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Hyundai Reaches $41.2 Million Settlement for 2012 Fuel Economy Scandal

Four years ago, Hyundai was found to have overstated the fuel economy ratings for 35 percent of the vehicles the South Korean manufacturer sold in the U.S. from late 2010 through October 31, 2012. After a heck of a long time since the scandal broke out, the automaker finally agreed to pony up $41.2 million.
Hyundai Elantra 6 photos
Photo: Hyundai
Hyundai ElantraHyundai ElantraHyundai ElantraHyundai ElantraHyundai Elantra
But first, a brief refresher of what happened on November 2, 2012. On that fateful day, Hyundai Motor America (and Kia, for that matter) came clean about exaggerating the fuel economy ratings for approximately 900,000 vehicles from the 2011 to 2013 model years and sold in the United States.

Hence, both automakers were forced to reduce their fleet fuel economy level by an average of 3 percent. More to the point, from 27 mpg to 26 mpg. "I sincerely apologize to all affected Hyundai and Kia customers, and I regret these errors occurred,” said W. C. Yang, CTO of Hyundai's R&D department.

After the damage was done and the correction was made, the United States legal system then reaped the gains of this mess-up because no one and no company is above the law. And so, here we are today. The $41.2 million mentioned before were settled as a result of the relentless legal action taken by the Attorneys General of 33 States and the District of Columbia.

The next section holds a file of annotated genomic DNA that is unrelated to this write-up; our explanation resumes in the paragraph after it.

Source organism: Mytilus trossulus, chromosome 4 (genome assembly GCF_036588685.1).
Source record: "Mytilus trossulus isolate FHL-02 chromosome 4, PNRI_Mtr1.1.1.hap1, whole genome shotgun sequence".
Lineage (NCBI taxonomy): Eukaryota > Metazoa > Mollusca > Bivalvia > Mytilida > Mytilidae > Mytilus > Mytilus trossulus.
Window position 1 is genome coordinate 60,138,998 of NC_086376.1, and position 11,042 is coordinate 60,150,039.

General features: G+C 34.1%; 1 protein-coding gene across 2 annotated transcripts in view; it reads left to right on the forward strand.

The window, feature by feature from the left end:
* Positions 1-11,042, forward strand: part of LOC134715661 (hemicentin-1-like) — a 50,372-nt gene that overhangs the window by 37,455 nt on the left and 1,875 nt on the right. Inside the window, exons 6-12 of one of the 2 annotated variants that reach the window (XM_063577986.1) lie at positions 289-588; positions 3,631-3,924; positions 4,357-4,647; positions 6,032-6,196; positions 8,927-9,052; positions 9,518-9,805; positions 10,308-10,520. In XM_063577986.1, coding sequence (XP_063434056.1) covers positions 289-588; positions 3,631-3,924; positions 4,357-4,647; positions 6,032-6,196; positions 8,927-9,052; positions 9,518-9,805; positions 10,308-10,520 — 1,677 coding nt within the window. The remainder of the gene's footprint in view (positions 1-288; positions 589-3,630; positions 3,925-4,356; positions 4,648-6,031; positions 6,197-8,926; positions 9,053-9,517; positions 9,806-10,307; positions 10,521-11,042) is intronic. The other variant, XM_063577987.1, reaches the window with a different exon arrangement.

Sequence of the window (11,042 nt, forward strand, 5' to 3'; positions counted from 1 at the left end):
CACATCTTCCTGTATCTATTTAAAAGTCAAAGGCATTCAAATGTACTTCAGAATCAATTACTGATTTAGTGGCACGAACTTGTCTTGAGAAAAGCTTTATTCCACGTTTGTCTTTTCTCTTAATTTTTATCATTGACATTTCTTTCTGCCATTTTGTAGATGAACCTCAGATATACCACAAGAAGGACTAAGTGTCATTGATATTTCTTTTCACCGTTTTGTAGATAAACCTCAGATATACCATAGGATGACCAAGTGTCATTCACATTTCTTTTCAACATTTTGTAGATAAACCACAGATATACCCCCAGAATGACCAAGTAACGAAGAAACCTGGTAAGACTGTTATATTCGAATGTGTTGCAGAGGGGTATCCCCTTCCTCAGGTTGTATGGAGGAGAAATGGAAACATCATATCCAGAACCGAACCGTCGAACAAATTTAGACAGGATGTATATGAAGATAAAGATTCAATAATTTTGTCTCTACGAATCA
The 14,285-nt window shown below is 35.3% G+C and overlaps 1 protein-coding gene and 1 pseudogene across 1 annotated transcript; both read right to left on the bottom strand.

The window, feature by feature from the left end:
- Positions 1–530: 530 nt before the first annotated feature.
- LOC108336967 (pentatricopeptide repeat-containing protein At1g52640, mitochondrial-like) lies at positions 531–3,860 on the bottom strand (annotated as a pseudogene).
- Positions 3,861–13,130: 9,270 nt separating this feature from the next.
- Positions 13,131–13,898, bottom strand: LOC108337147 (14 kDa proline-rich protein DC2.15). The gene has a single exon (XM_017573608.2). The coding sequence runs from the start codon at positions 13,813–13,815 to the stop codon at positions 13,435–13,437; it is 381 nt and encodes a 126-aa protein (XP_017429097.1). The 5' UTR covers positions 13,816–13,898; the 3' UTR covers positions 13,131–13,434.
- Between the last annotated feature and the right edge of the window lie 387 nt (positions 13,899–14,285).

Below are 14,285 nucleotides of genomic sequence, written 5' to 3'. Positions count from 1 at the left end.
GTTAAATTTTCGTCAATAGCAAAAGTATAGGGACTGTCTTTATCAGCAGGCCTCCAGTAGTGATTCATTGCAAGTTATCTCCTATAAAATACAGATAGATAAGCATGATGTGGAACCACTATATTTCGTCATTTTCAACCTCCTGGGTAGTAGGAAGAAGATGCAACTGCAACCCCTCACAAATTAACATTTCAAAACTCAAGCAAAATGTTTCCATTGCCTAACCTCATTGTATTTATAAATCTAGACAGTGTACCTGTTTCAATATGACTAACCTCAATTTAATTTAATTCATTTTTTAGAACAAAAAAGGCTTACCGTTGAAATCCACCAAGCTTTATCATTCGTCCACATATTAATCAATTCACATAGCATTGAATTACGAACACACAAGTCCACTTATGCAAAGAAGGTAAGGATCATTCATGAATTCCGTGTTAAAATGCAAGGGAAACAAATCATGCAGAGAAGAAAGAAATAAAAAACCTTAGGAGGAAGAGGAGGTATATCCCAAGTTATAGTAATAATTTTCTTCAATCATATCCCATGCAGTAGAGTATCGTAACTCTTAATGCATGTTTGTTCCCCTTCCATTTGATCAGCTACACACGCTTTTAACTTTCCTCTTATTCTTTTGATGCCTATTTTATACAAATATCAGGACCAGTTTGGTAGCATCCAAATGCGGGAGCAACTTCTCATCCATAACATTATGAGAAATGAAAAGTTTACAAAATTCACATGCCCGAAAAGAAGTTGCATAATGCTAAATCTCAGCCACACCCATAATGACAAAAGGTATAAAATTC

According to Hyundai, the agreement “contains no admission of any wrongdoing or violations of any law.” In other words, Hyundai got out of the mess scot-free, albeit $41.2 million shorter on cash. At the end of the day, though, it should be noted that this wrongdoing pales in comparison to the world-encompassing Dieselgate emissions scandal, which saw the Volkswagen Group pay up $14.7 billion to settle the 2.0 TDI issue in the United States.

“Even with our adjusted ratings, we are encouraged that Hyundai continues to lead the automotive industry in fuel efficiency and environmental performance,” said David Zuchowski, the CEO of Hyundai Motor America.
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About the author: Mircea Panait
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After a 1:43 scale model of a Ferrari 250 GTO sparked Mircea's interest for cars when he was a kid, an early internship at Top Gear sealed his career path. He's most interested in muscle cars and American trucks, but he takes a passing interest in quirky kei cars as well.
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